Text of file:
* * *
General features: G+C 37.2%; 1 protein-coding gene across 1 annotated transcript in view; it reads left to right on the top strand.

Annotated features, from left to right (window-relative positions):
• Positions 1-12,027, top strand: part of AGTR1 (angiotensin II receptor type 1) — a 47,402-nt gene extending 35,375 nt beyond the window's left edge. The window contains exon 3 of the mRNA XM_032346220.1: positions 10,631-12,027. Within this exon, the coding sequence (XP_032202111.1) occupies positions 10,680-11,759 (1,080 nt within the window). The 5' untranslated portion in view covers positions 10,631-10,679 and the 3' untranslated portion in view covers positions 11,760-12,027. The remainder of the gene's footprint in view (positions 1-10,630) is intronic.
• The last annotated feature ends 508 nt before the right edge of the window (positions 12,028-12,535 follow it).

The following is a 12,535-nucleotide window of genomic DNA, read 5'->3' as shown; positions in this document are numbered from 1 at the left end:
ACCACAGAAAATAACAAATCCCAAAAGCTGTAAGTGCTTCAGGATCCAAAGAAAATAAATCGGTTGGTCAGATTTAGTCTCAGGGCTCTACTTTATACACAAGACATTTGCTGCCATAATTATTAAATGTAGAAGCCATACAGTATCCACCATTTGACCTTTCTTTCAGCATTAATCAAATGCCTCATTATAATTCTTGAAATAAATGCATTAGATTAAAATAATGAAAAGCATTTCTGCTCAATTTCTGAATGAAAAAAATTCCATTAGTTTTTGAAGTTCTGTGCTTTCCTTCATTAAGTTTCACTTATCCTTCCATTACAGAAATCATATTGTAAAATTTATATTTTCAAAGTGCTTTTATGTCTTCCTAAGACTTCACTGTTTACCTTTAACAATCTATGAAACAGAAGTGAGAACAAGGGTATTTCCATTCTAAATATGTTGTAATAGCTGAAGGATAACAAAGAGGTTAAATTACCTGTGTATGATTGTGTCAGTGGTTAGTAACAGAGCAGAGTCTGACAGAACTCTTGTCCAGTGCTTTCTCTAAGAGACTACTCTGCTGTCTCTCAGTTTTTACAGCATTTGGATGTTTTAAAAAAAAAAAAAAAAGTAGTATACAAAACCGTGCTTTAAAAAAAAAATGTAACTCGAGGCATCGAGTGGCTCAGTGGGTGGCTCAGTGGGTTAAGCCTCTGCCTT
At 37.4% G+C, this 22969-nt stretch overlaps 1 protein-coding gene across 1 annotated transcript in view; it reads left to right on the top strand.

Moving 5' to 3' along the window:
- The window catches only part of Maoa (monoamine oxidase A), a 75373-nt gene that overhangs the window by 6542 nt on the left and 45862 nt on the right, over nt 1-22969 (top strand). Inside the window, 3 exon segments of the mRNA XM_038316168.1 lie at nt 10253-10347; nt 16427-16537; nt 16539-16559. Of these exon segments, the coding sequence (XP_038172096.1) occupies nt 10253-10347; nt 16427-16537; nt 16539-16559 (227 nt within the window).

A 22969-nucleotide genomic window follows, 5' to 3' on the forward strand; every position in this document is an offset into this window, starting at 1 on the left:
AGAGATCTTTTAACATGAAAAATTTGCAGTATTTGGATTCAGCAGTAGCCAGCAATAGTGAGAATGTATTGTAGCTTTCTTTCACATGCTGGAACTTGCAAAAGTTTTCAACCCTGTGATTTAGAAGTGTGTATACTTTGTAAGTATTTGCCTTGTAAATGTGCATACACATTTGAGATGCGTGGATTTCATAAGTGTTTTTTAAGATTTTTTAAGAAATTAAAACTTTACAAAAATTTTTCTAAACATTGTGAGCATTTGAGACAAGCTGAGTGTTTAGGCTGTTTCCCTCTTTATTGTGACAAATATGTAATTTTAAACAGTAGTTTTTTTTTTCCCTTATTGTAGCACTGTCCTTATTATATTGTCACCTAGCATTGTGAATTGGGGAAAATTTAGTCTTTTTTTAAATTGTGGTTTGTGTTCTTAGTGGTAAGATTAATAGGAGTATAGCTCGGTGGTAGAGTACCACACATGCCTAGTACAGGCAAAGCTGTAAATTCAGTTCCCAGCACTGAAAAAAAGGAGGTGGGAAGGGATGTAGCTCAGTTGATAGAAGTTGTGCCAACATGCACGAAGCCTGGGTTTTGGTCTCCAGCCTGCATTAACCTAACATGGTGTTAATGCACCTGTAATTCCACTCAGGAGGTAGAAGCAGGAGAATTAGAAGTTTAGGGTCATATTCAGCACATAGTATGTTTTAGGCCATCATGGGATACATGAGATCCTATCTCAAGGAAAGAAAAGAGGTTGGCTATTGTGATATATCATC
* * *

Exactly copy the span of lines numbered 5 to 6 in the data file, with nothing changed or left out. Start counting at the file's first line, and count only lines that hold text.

The following is a 12,535-nucleotide window of genomic DNA, read 5'->3' as shown; positions in this document are numbered from 1 at the left end:
ACCACAGAAAATAACAAATCCCAAAAGCTGTAAGTGCTTCAGGATCCAAAGAAAATAAATCGGTTGGTCAGATTTAGTCTCAGGGCTCTACTTTATACACAAGACATTTGCTGCCATAATTATTAAATGTAGAAGCCATACAGTATCCACCATTTGACCTTTCTTTCAGCATTAATCAAATGCCTCATTATAATTCTTGAAATAAATGCATTAGATTAAAATAATGAAAAGCATTTCTGCTCAATTTCTGAATGAAAAAAATTCCATTAGTTTTTGAAGTTCTGTGCTTTCCTTCATTAAGTTTCACTTATCCTTCCATTACAGAAATCATATTGTAAAATTTATATTTTCAAAGTGCTTTTATGTCTTCCTAAGACTTCACTGTTTACCTTTAACAATCTATGAAACAGAAGTGAGAACAAGGGTATTTCCATTCTAAATATGTTGTAATAGCTGAAGGATAACAAAGAGGTTAAATTACCTGTGTATGATTGTGTCAGTGGTTAGTAACAGAGCAGAGTCTGACAGAACTCTTGTCCAGTGCTTTCTCTAAGAGACTACTCTGCTGTCTCTCAGTTTTTACAGCATTTGGATGTTTTAAAAAAAAAAAAAAAAGTAGTATACAAAACCGTGCTTTAAAAAAAAAATGTAACTCGAGGCATCGAGTGGCTCAGTGGGTGGCTCAGTGGGTTAAGCCTCTGCCTT